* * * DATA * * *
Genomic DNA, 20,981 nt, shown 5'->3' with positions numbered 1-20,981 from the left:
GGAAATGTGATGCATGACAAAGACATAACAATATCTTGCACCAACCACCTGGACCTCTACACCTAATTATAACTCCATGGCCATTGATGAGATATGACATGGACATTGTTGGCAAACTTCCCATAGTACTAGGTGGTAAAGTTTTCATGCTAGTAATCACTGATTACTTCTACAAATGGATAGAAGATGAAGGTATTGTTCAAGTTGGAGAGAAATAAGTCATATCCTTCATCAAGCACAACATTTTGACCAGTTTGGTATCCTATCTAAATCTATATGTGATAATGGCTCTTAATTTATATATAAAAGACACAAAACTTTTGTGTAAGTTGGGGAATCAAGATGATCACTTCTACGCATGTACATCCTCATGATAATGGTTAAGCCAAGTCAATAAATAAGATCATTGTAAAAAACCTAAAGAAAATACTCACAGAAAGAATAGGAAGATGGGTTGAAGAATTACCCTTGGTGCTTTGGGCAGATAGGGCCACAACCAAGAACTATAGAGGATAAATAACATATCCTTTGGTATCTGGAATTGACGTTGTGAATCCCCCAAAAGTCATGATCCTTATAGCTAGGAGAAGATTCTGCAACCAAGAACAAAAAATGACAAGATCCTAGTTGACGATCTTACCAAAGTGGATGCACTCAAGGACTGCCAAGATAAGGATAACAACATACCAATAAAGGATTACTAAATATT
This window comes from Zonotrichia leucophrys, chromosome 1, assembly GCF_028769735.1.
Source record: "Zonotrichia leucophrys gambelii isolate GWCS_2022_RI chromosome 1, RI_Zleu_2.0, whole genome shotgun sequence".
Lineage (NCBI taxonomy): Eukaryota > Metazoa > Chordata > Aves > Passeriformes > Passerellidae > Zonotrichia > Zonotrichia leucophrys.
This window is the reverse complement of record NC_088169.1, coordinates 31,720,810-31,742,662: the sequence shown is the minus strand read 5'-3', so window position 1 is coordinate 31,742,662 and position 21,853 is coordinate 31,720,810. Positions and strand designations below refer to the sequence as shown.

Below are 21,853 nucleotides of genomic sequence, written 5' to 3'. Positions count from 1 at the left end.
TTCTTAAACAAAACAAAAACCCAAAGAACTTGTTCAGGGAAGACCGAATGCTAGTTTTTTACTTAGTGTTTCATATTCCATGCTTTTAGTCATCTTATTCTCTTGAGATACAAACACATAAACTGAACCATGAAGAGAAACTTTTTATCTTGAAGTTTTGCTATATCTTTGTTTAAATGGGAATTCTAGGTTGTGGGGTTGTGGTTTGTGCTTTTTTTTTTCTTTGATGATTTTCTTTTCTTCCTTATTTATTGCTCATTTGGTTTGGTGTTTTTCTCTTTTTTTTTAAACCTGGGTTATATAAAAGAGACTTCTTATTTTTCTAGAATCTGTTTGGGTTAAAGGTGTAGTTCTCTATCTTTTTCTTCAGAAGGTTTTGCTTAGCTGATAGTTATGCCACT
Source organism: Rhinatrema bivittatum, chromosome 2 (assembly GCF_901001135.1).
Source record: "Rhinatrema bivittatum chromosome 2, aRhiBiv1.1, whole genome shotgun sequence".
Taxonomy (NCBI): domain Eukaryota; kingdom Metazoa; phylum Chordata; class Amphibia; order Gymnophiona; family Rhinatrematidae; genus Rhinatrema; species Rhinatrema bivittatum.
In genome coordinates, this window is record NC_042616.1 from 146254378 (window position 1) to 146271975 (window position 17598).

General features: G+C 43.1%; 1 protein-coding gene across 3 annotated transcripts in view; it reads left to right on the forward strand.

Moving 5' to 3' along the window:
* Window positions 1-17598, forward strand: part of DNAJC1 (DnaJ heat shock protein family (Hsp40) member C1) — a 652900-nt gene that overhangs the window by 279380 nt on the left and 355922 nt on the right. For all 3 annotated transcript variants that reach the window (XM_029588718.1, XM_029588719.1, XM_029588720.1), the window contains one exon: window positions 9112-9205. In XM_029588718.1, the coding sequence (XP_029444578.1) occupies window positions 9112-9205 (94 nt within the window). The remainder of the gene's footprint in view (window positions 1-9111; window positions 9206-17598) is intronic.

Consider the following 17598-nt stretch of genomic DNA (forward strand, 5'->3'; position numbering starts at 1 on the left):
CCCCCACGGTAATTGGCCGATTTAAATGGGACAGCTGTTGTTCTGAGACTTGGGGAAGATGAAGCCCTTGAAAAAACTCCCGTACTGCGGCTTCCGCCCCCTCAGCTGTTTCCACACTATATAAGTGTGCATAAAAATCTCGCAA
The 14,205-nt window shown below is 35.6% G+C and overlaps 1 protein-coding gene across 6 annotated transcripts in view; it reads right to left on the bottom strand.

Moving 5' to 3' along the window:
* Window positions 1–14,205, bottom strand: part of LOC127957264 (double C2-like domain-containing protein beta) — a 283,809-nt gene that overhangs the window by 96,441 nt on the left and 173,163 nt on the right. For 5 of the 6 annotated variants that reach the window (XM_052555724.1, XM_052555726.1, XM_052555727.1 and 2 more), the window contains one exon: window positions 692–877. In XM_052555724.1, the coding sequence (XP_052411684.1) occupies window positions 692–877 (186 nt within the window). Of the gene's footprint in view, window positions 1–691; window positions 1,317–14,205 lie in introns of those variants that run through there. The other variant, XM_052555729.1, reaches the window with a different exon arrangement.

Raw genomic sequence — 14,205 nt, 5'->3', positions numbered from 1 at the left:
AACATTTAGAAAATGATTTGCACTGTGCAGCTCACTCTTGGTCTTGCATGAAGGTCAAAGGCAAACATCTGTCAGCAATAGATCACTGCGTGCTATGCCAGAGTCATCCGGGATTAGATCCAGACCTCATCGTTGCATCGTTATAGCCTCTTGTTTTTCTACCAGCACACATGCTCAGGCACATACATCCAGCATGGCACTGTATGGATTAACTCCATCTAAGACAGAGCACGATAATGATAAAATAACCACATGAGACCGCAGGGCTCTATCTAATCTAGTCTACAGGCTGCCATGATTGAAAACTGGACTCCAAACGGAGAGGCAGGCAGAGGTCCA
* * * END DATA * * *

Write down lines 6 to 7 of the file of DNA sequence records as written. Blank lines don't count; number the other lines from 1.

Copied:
This window is the reverse complement of record NC_088169.1, coordinates 31,720,810-31,742,662: the sequence shown is the minus strand read 5'-3', so window position 1 is coordinate 31,742,662 and position 21,853 is coordinate 31,720,810. Positions and strand designations below refer to the sequence as shown.

Below are 21,853 nucleotides of genomic sequence, written 5' to 3'. Positions count from 1 at the left end.